That the pilots made multiple errors of procedure and judgement is without a doubt. The most alarming fact, however, was their lack of situational awareness. Knowing they are flying into a valley in mountainous terrain argues for a very deliberate approach to getting the FMS programmed and heightened awareness of distance from the airport.
— James Albright
Of course this mishap shocked the airline world; these were highly qualified pilots flying state-of-the-art equipment for a very good air carrier. Much of the standardized procedure that came out certainly existed before. But now it was reinforced with an example of how wrong things can get when you ignore this kind of flight discipline.
- Date: 20 DEC 1995
- Time 21:38:
- Type: Boeing 757-223
- Operator: American Airlines
- Registration: N651AA
- Fatalities: 8 of 8 crew, 159 of 163 passengers
- Aircraft Fate: Destroyed
- Phase: Approach
- Airport: (Departure) Miami International Airport, FL (MIA/KMIA), United States of America
- Airport: (Destination) Cali-Alfonso Bonilla Aragón Airport (CLO/SKCL), Colombia
At about 18:34 EST, American Airlines Flight 965 took off from Miami for a flight to Cali. At 21:34, while descending to FL200, the crew contacted Cali Approach.
The aircraft was 63nm out of Cali VOR (which is 8nm South of the airport)) at the time. Cali cleared the flight for a direct Cali VOR approach and report at Tulua VOR. Followed one minute later by a clearance for a straight in VOR DME approach to runway 19 (the Rozo 1 arrival).
The crew then tried to select the Rozo NDB (Non Directional Beacon) on the Flight Management Computer (FMC). Because their Jeppesen approach plates showed 'R' as the code for Rozo, the crew selected this option. But 'R' in the FMC database meant Romeo. Romeo is a navaid 150nm from Rozo, but has the same frequency. The aircraft had just passed Tulua VOR when it started a turn to the left (towards Romeo). This turn caused some confusion in the cockpit since Rozo 1 was to be a straight in approach. 87 Seconds after commencing the turn, the crew activated Heading Select (HDG SEL), which disengaged LNAV and started a right turn. The left turn brought the B757 over mountainous terrain, so a Ground Proximity (GPWS) warning sounded. With increased engine power and nose-up the crew tried to climb. The spoilers were still activated however. The stick shaker then activated and the aircraft crashed into a mountain at about 8900 feet (Cali field elevation being 3153 feet).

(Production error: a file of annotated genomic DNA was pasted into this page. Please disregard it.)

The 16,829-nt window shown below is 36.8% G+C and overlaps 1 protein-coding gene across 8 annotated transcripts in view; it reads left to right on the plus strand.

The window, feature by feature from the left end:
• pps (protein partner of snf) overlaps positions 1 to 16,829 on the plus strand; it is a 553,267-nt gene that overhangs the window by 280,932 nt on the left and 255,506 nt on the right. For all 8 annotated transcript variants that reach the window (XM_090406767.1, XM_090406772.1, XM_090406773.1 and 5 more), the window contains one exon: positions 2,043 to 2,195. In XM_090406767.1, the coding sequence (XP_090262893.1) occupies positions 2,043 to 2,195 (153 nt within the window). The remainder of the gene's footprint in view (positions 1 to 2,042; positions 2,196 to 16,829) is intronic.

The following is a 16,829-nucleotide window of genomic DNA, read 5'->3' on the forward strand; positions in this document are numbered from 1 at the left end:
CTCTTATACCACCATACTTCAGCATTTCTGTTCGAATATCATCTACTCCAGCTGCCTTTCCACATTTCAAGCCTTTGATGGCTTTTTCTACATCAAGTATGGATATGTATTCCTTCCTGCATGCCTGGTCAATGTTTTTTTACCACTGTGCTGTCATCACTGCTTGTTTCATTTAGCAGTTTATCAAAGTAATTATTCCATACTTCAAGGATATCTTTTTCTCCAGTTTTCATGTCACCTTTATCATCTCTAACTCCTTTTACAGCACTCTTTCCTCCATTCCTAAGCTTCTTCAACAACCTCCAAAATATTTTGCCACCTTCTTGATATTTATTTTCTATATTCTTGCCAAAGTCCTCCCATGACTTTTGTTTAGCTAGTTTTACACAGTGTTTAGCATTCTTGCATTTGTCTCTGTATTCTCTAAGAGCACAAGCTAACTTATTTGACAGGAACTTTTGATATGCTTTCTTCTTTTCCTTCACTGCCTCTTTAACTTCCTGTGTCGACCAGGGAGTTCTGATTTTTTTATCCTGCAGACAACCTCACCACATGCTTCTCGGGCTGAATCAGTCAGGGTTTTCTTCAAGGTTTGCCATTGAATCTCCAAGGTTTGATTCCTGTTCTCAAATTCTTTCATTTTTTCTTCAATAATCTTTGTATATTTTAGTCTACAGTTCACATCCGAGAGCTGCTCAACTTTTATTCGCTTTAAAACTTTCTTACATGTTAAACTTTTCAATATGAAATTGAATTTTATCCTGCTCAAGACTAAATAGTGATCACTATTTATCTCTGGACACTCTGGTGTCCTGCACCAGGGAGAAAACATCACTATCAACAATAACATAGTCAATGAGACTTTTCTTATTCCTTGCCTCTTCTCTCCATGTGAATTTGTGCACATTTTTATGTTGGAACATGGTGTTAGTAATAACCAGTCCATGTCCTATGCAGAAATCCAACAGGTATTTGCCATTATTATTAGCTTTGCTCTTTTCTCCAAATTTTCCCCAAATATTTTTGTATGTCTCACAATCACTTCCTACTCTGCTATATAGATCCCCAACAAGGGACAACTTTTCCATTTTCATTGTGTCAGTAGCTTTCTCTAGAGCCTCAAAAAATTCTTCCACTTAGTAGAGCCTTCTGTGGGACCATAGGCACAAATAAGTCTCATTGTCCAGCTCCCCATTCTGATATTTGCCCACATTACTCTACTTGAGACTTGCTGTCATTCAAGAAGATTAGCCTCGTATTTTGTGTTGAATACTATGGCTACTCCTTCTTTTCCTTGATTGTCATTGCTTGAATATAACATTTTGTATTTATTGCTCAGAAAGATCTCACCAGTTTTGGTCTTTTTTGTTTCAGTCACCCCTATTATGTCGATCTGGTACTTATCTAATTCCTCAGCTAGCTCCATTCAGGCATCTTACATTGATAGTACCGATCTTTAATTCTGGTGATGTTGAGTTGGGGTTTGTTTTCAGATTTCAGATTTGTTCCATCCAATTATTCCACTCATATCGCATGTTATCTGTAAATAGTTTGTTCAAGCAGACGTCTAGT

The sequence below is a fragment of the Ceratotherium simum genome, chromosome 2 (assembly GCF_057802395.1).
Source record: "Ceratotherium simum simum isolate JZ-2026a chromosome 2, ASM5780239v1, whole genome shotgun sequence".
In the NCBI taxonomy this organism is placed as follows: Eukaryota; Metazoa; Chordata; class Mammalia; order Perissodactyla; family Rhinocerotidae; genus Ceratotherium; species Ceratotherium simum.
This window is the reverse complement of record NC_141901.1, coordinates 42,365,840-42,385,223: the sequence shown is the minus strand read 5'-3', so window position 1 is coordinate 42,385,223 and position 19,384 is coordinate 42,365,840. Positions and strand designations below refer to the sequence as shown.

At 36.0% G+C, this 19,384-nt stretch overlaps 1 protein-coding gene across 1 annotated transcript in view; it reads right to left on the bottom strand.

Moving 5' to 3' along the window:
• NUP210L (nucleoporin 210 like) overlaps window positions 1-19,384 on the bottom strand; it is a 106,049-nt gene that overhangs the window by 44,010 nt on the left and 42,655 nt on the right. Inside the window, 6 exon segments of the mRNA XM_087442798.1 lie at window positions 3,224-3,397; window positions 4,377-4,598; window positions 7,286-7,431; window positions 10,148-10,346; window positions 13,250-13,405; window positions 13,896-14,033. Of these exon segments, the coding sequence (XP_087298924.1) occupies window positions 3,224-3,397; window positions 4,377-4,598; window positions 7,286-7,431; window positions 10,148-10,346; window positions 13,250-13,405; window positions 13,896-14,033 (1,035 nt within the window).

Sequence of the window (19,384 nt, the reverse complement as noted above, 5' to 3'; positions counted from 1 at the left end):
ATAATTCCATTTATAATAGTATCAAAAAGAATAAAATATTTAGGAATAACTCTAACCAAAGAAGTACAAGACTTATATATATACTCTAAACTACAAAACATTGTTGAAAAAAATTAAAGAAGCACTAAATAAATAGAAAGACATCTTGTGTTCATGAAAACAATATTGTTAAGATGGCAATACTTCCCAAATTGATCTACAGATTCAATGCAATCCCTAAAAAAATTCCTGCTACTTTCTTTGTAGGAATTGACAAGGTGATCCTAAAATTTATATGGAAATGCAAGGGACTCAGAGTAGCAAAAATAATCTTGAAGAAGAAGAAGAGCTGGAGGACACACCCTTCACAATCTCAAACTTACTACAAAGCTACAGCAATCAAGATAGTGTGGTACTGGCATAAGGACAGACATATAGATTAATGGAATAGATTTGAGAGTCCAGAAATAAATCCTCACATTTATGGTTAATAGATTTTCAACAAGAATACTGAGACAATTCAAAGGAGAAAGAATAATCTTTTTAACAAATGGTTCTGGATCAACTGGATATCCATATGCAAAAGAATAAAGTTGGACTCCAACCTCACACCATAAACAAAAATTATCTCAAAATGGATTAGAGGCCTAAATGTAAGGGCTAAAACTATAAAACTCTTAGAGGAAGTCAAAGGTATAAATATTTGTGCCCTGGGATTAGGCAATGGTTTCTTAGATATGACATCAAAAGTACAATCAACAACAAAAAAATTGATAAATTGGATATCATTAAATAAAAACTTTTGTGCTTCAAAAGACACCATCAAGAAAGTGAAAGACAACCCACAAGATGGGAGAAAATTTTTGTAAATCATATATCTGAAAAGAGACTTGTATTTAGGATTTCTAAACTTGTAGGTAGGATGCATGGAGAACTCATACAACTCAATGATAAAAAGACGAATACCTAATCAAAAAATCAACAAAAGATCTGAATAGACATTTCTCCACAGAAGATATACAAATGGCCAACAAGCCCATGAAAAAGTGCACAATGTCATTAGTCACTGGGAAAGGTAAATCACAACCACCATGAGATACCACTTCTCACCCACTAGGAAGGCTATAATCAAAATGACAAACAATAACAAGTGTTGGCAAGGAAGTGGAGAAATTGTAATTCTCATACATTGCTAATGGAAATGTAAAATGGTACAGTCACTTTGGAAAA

- The flight crew's failure to adequately plan and execute the approach to runway 19 at SKCL and their inadequate use of automation;
- Failure of the flight crew to discontinue the approach into Cali, despite numerous cues alerting them of the inadvisability of continuing the approach;
- The lack of situational awareness of the flight crew regarding vertical navigation, proximity to terrain, and the relative location of critical radio aids;
- Failure of the flight crew to revert to basic radio navigation at the time when the FMS-assisted navigation became confusing and demanded an excessive workload in a critical phase of the flight.
- The flight crew's ongoing efforts to expedite their approach and landing in order to avoid potential delays;
- The flight crew's execution of the GPWS escape manoeuvre while the speed brakes remained deployed;
- FMS logic that dropped all intermediate fixes from the display(s) in the event of execution of a direct routing;
- FMS-generated navigational information that used a different naming convention from that published in navigational charts.
This mishap shocked the airline world; these were highly qualified pilots flying state-of-the-art equipment for a very good air carrier. Much of the standardized procedure that came out certainly existed before. But now it was reinforced with an example of how wrong things can get when you ignore this kind of flight discipline:
- When asked to report a waypoint, immediately identify it and discuss the time remaining to that waypoint. (These pilots were passing the waypoint when asked for the report and never did identify it when repeatedly asked to report it.)
- When directing the FMS to go to a new waypoint, both pilots should confirm the airplane will head where intended before allowing it to command the turn. (The captain inserted the wrong waypoint which turned the airplane sharply away from course. Both pilots could have seen this on their navigation displays in time to correct the situation.)
- When considering a last minute change, ensure you are caught up with the airplane. (Both pilots were still confused with the approach they had previously briefed, agreeing to change to a straight-in gave them even less time to catch up.)
- When using the speed brakes, keep your hand on the handle as a reminder to retract them. (The first officer extended them and never retracted them, even during the CFIT escape maneuver.)
- When lost: climb and communicate. (The crew elected to head direct to the airport, not knowing they had flown into an adjacent valley and had a mountain range between them and the airport.)
Colombia Aeronautica Civil, Controlled Flight Into Terrain, American Airlines Flight 965, Boeing 757-223, N651AA, Near Cali, Colombia, December 20, 1995 (Prepared by University of Bielefeld, Germany
Flight Safety Foundation, "Boeing 757 CFIT Accident at Cali, Columbia, Becomes Focus of Lessons Learned," Flight Safety Digest, May-June 1998
May Day: Lost, Cineflix, Episode 4, Season 2, 20 February 2005 (American Airlines 965)